UK expatriates may still be considered as UK domiciled and therefore will still be liable for the 40% inheritance tax on their worldwide estate after allowances. This is due to the concept of ‘deemed domicile’ which applies for inheritance tax purposes and means that even if you are not domiciled in the UK you might still be deemed domiciled if you were domiciled in the UK within the three years immediately before the transfer, or if you were resident in the UK in at least 17 of the 20 income tax years of assessment ending with the year in which you make a transfer.
HMRC are however clamping down on QROPS which now have to be registered with the HMRC before it can benefit from any tax breaks so many British expats are turning to QNUPS which do not have to be registered with HMRC.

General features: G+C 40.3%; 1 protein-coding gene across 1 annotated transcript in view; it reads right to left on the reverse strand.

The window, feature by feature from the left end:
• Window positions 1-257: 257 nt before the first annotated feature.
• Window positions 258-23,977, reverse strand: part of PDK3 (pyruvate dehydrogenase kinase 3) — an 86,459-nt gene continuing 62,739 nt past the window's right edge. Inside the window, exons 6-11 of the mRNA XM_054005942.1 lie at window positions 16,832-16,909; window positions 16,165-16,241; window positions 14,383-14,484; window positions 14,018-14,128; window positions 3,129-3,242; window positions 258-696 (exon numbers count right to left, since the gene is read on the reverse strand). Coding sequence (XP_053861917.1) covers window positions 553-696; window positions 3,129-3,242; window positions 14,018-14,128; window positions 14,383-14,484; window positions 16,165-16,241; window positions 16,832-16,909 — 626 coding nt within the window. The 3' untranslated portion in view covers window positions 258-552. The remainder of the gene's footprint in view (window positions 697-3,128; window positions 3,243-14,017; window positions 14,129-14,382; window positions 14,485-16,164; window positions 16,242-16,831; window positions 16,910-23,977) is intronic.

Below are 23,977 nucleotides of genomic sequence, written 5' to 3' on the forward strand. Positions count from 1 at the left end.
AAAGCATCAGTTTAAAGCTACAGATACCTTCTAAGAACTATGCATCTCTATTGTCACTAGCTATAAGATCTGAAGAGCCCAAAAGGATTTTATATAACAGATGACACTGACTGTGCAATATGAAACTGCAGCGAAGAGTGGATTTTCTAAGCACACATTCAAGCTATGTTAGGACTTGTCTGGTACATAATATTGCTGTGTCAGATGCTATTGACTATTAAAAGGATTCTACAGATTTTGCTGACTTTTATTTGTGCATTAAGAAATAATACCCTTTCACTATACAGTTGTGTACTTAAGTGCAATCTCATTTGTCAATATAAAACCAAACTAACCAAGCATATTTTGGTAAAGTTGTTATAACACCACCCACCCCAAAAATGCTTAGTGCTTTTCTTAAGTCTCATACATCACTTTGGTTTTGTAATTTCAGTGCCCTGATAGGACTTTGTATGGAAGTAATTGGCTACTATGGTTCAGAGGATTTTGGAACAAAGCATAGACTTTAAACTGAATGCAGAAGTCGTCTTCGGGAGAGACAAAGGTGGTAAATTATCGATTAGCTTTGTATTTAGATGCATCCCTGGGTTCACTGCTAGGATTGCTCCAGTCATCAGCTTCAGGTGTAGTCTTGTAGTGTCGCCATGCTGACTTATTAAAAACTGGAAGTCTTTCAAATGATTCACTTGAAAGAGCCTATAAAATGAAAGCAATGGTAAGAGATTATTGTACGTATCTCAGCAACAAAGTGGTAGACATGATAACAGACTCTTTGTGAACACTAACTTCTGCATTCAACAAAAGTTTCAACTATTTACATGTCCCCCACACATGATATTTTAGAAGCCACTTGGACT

Some benefits to the setting up a QNUPS are;
– You are able to invest more regularly and there are no limits on contributions
– You can also put a large range of assets into a QNUPS including your home
– QNUPS can make loans to its members to purchase personal assets
– Pensions are subject to 55% inheritance tax before being paid out whereas these schemes are exempt from inheritance tax
– If returning to the UK the underlying income and capital gains will be exempt from UK tax
QNUPS does not have tax relief which are available to normal UK-approved pensions. However, as this is now capped at £55,000 per year a more sensible idea is to transfer £55,000 into an approved scheme before tax has been deducted and then transfer any income that has already been taxed into a QNUPS .
It is important to note all the benefits as if the sole purpose for setting it up is the avoidance of UK inheritance tax then this could be attacked by the HMRC, professional advice should be obtained to ensure that it does meet the conditions and take advantage of the various benefits so this does not happen.